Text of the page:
From what we can tell…
Discus throwing becomes one of the Pentathlon events at the Greek Olympics. The winner of the event received the Discus.
Edward Frisbie of England settles in Branford, Conn.
William Russell Frisbie is born in Wallingford, Conn.
H.H. Olds hires William R. Frisbie to help sell his pies in Bridgeport, Conn.
The W.R. Fribie Pie Bakery is founded in Bridgeport, Conn., as Frisbie takes over Old’s business and established routes.
Charles Schwartz of Brooklyn, N.Y., applies for a U.S. patent for his “Spinning Toy,” (#476,825). This invention could be thrown from one person to another. However, no samples of this device have been found.
Upon the death of his father, Joseph P. Frisbie becomes president of W.R. Frisbie bakery, and expands it from production of a few hundred pies a day into an enterprise with routes across much of New England. This sets the stage for “Frisbie” to become a widely known term that will lends its name to a developing pastime.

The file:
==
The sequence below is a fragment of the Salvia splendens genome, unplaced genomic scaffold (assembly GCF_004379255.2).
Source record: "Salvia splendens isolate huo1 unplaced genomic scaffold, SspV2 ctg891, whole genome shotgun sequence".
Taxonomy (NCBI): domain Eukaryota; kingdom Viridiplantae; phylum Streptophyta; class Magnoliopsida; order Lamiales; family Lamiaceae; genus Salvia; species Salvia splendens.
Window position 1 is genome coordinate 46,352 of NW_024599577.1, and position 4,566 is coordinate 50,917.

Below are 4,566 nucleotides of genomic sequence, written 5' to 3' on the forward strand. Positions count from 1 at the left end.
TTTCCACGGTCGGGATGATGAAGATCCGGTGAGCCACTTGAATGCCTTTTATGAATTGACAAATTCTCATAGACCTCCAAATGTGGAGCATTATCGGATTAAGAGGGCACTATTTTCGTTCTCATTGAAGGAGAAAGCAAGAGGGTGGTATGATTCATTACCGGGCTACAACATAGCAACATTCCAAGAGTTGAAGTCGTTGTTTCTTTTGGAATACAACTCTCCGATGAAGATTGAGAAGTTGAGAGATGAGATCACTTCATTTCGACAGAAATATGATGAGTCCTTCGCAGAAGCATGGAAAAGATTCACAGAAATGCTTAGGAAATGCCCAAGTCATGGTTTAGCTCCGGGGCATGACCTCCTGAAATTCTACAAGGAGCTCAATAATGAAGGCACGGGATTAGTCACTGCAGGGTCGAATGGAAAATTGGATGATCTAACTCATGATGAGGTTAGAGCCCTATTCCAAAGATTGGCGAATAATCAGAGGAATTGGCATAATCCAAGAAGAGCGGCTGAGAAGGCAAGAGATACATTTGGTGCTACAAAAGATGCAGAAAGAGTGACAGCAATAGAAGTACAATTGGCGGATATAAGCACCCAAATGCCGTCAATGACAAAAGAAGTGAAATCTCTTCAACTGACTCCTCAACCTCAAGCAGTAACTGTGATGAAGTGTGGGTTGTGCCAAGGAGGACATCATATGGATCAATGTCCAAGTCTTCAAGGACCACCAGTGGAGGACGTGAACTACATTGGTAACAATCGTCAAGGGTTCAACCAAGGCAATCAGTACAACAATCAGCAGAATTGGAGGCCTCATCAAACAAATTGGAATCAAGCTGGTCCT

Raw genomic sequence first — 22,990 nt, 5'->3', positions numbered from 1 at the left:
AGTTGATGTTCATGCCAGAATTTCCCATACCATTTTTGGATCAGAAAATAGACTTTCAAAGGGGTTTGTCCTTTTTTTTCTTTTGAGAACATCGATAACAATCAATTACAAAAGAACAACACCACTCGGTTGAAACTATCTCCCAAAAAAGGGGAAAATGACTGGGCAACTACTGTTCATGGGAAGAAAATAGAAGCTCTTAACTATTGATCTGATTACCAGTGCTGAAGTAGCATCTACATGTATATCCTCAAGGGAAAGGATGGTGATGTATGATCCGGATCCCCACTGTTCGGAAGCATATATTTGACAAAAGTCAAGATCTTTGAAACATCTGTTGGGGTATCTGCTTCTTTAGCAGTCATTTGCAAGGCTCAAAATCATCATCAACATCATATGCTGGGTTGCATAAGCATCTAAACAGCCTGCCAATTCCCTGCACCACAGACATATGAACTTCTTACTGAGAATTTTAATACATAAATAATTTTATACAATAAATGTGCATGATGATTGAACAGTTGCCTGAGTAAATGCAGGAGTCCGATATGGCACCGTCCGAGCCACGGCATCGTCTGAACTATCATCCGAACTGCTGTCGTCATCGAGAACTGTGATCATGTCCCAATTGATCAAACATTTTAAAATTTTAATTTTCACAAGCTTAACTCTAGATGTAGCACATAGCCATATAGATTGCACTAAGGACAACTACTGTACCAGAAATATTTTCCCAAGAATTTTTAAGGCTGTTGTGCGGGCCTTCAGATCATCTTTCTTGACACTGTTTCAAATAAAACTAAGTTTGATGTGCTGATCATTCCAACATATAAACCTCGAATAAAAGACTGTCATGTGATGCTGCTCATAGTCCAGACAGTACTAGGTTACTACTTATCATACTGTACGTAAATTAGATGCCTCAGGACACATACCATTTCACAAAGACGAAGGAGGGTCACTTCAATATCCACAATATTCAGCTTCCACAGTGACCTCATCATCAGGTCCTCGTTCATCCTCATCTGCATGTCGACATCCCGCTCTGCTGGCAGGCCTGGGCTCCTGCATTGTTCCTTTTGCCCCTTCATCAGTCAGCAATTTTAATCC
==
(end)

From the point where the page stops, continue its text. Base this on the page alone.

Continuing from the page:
The W.R. Frisbie pie bakery is now called The Frisbie Pie Co. and becomes a Connecticut corporation.
The Frisbie Pie Company starts to use the “Frisbie’s Pies” logo on its products and in advertising.
Yale is credited as starting the Frisbieing craze. This could have been a public relations ploy by WhamO to associate its Pluto Platter Flying Saucer with higher learning or, possibly to steer people away from Princeton University’s claim of first use.
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